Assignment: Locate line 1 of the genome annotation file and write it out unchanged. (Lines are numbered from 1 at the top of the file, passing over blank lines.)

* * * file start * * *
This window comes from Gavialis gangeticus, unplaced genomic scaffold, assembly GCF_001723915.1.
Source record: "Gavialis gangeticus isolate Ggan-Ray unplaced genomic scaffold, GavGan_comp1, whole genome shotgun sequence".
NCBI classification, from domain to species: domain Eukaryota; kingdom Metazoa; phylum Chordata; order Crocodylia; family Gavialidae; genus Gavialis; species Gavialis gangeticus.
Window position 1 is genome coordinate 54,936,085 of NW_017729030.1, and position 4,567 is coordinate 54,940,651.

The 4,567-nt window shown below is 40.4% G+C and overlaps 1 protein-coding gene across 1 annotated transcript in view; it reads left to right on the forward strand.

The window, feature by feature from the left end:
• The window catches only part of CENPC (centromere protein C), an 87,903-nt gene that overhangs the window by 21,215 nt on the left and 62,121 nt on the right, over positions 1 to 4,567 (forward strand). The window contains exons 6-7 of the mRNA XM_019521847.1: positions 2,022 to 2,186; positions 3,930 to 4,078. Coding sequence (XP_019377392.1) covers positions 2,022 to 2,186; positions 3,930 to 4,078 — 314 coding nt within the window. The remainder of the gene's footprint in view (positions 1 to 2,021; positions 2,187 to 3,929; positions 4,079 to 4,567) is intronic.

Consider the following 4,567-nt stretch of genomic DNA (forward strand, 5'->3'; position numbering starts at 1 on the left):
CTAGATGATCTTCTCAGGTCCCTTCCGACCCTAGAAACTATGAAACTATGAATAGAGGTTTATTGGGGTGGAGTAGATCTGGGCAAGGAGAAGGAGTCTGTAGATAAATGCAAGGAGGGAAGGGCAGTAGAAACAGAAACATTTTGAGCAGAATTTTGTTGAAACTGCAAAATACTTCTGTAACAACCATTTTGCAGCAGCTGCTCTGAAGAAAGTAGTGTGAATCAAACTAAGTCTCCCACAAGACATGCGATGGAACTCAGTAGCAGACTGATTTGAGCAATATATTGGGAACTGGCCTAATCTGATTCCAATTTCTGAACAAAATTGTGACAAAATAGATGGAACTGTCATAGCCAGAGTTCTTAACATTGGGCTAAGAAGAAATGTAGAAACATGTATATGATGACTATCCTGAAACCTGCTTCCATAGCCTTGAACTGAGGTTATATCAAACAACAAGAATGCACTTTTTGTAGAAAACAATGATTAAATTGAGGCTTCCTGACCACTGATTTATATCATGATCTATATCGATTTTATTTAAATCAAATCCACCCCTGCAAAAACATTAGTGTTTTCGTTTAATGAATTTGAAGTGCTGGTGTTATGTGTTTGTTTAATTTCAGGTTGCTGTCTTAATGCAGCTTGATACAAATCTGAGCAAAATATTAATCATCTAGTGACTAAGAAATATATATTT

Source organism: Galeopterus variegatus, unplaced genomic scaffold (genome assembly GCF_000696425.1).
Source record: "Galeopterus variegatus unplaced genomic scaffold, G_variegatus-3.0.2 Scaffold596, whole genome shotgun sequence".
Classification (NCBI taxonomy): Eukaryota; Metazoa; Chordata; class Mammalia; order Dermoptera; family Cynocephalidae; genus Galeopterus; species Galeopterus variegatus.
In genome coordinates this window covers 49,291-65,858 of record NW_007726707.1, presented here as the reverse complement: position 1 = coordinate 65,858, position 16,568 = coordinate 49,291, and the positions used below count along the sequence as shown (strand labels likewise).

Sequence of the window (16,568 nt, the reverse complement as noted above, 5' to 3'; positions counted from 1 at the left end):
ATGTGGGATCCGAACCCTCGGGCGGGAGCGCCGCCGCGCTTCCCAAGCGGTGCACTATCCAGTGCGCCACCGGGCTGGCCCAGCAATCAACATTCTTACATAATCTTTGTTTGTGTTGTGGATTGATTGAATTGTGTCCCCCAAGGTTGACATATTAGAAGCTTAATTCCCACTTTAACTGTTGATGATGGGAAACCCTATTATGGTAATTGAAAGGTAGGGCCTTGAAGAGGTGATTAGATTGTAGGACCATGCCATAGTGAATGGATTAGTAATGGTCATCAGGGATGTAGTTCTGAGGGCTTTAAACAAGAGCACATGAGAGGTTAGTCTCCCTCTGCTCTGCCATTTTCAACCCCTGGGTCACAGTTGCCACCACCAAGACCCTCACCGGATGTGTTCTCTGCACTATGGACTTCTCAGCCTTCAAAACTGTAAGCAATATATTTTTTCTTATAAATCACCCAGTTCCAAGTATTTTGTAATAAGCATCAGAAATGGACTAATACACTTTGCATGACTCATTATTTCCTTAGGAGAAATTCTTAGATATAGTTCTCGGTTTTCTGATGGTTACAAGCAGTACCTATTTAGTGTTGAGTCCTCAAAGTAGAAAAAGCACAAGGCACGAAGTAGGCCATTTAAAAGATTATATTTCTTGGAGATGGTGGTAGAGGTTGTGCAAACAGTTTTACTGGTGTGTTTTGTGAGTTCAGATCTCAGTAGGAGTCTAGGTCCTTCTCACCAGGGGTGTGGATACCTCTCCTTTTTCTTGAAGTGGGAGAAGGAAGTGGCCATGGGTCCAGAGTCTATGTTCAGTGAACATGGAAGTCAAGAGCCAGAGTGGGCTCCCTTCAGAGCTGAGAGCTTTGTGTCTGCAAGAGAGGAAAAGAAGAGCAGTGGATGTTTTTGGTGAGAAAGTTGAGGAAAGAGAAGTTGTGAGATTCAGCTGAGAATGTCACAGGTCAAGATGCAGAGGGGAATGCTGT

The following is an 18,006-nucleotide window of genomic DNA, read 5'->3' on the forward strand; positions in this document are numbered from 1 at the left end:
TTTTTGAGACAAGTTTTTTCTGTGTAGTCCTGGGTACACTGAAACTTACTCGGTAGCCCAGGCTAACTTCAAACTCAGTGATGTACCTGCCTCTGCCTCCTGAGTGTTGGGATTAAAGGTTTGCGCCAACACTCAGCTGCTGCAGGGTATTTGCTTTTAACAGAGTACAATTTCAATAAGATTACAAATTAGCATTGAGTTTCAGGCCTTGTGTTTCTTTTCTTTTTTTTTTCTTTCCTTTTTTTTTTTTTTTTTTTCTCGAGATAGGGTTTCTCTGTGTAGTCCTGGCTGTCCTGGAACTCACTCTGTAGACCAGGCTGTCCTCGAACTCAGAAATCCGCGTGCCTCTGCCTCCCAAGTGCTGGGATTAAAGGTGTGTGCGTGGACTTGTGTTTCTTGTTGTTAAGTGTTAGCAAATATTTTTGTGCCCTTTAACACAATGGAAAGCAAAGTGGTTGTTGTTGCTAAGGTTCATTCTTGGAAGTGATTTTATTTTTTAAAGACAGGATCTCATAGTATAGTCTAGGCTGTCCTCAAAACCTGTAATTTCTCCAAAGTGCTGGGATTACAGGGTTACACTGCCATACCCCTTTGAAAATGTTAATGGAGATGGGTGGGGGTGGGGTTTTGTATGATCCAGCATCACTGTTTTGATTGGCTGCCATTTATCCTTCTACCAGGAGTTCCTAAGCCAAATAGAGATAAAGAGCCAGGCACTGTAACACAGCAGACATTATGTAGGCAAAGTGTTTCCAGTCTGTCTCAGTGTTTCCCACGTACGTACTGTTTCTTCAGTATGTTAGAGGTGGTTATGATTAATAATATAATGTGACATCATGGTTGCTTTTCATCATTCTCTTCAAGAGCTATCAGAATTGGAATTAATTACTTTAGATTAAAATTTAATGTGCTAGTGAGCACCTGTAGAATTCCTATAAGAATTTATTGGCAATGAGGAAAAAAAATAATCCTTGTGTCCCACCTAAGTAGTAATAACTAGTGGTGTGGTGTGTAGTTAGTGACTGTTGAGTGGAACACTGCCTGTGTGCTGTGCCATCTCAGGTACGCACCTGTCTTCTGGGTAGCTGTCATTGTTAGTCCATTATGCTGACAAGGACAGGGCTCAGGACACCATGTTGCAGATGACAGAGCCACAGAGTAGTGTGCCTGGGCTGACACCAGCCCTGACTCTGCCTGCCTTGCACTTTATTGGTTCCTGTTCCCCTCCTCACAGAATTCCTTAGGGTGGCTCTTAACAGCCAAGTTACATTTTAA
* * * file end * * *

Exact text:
This window comes from Gavialis gangeticus, unplaced genomic scaffold, assembly GCF_001723915.1.